Onformative

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onformative is a generative design studio based in Berlin. Founded by Julia Laub and Cedric Kiefer, onformative specialises in using new technologies to find innovative processes and develop novel procedures with which to transcend the conventions of more traditional design. Their work is forged at the convergence of technology, design strategy and emotionally driven artistic intuition, and revolves around the synthesis of the organic and the digital. As such, their clients have ranged from Adobe to Nike to Wired magazine.

Kiefer and Laub’s experimental approaches have earned them a number of prestigious accolades. At the end of October, Kiefer was selected as one of ADC New York’s thirty seven Young Guns — a collection of art directors, designers and illustrators under thirty, who are recognised as leading the field. Julia Laub’s pioneering work has also established her as an authority on the nascent discipline of Generative Design. She co-authored an eponymous book on the subject that was published in a German language edition in 2009, by Verlag Hermann Schmidt, and then in English, by the Princeton Architectural Press, last year.

onformative also see their mission as collaborative and pedagogical. To this end, they have partaken in a series of lectures and workshops, including the MotionBank Choreographic Coding Lab (November 2013), Visualised Berlin (October 2013) and Visualised New York (February 2014). Kiefer also teaches Generative Design at HAWK Hildesheim and shares his copious knowledge of the field in Weave magazine.

“We work in a range of varied fields,” Kiefer told Alpha-ville. “Quite often when we start something, it is unclear which media will constitute the final product. Knowing the tools at our disposal and being able to mix and combine technologies as needed gives us the freedom to focus on the idea without being constrained by technological boundaries.”

Onformative Google Image: Google Faces.

When speaking to Kiefer, it is clear that he takes a very fluid approach to the artistic process, privileging the exchange of ideas and modes of working between disciplines to stop the work becoming a mere technocentric demonstration of computerised capability. “The form your ideas take should remain open until the end and be determined by the work itself. Music can become matter, motion can become colourful images, and data can be turned into sound. Everything is possible. You have to be careful, though, that your art is not technologically driven and becomes an end in itself. As Man Ray said of artwork, ‘In whatever form it is finally presented: by a drawing, by a painting, by a photograph, or by the object itself in its original material and its original dimensions, it is designed to amuse, bewilder, annoy or to inspire reflection, but not to arouse admiration for any technical excellence usually sought in other works of art.’”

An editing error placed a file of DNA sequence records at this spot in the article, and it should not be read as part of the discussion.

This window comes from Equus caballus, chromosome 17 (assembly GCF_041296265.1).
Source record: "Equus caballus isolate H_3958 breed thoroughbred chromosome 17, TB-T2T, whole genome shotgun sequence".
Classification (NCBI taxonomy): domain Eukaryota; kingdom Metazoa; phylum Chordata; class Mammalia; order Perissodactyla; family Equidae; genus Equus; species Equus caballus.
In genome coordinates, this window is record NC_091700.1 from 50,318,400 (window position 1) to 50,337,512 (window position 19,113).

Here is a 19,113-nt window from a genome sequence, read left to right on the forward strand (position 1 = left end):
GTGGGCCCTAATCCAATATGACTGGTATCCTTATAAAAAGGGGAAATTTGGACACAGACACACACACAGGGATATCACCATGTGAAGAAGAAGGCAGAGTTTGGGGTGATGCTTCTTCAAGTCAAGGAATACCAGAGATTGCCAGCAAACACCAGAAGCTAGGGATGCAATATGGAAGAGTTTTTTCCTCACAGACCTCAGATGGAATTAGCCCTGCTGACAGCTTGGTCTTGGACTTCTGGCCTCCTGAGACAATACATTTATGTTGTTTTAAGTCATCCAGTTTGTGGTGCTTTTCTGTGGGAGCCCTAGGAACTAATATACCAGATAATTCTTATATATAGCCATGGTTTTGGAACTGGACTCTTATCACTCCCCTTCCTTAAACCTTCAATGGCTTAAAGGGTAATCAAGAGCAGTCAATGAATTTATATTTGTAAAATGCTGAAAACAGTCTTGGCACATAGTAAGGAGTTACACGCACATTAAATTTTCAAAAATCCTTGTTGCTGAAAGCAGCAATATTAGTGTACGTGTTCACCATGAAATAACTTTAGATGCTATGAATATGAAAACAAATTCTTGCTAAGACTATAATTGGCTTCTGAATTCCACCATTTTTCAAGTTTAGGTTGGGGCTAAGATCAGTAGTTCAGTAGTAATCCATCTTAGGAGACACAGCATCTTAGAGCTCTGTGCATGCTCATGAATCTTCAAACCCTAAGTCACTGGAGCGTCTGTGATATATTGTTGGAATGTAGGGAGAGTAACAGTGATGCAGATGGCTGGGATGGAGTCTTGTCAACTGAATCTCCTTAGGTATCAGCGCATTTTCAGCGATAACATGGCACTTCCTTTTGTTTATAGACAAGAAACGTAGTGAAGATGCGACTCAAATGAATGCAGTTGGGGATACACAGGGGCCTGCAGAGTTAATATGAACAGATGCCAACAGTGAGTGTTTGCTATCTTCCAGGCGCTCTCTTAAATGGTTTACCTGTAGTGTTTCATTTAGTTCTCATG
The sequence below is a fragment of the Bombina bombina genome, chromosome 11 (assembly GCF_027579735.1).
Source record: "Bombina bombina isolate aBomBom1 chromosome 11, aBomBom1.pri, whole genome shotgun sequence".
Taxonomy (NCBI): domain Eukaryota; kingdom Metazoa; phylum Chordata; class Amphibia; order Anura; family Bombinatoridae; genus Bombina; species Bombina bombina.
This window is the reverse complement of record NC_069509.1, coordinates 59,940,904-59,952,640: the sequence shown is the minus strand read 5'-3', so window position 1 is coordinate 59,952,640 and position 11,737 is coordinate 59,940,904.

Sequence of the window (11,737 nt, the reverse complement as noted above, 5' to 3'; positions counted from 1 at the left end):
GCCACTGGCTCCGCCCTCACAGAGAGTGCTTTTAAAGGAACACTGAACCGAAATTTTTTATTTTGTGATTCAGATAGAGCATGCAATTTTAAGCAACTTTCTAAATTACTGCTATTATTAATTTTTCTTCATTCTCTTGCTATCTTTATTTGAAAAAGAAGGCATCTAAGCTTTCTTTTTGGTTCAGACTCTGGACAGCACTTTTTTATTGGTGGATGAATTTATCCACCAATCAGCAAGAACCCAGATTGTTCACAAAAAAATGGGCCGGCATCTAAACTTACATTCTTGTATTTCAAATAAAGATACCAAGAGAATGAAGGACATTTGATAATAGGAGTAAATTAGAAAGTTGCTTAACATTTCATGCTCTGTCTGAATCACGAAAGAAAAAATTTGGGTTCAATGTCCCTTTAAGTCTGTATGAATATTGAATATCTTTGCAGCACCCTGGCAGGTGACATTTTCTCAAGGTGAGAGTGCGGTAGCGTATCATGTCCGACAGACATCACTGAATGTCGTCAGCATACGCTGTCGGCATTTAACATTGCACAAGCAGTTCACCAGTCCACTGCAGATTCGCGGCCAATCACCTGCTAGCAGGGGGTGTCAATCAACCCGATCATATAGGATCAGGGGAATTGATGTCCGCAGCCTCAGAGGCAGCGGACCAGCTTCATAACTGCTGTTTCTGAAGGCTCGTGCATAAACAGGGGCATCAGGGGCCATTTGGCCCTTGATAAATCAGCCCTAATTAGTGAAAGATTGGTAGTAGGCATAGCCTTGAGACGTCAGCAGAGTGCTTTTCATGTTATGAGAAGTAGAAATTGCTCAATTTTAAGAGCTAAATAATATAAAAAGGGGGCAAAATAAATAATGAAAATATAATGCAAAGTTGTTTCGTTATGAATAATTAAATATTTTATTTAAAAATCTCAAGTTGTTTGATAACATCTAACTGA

In Google Faces, onformative wrote a face-detection algorithm using openFrameworks which found likenesses of human faces in the satellite landscape images of Google Maps. The project resulted in a number of interesting objets trouvés. With each circumnavigation of the globe, the programme zooms to another level of detail, exposing new ‘faces’ and challenging our views regarding ‘natural’ and ‘digital’ patterns.

Onformative
Onformative2 Images:Unnamed Soundsculpture
Such ideas were also integral to onformative’s expanded animation piece Unnamed Soundsculpture (2012), a moving sound sculpture made out of the data extrapolated from the recorded motion of a human dancer, Laura Keil. Using three Microsoft Kinect cameras, Keil’s interpretation of Kreulkeltape by Machinefabriek was captured and rendered in three-dimensional point-clouds, the data from which was then exported to create a digital body of twenty-two thousand points, which could then be manipulated through alterations in the noise field to create an infinite array of divergent effects. The resulting sound sculpture won an Honorary Mention in the ‘Computer Animation Film VFX’ category at the Prix Ars Electronica 2012, an interdisciplinary platform founded in 1987 to celebrate outstanding artistic accomplishment at the interface of culture and technology.

Projects like Unnamed Soundsculpture emphasise the collaborative, genre blending approach onformative take to generative design. “When you work with people from different disciplines, beautiful things can happen,” Kiefer says. “Whether it’s that of a dancer, magician or product designer, having another perspective to contend with challenges your usual way of working and your go-to tools. Often it is new technology that provides the interdisciplinary link and help us achieve things that would otherwise seem impossible,”

immaterials_final_1 Image:Immaterials – data between visibility and invisibility

“Though we have a lot of friends in the UK and have worked with a variety of people in London, this will be our first speaking engagement,” Kiefer said. “We look forward to giving our audience an overview of our work in different fields and the creative process behind it. Drawing on our recent and ongoing collaborations with a dance company, we hope to question the nature of inspiration and show how technology can be used to inspire and improvise to create unexpected results.”

Make sure you don’t miss out on the opportunity to hear from some of the foremost trailblazers of generative design by grabbing your tickets below before they run out.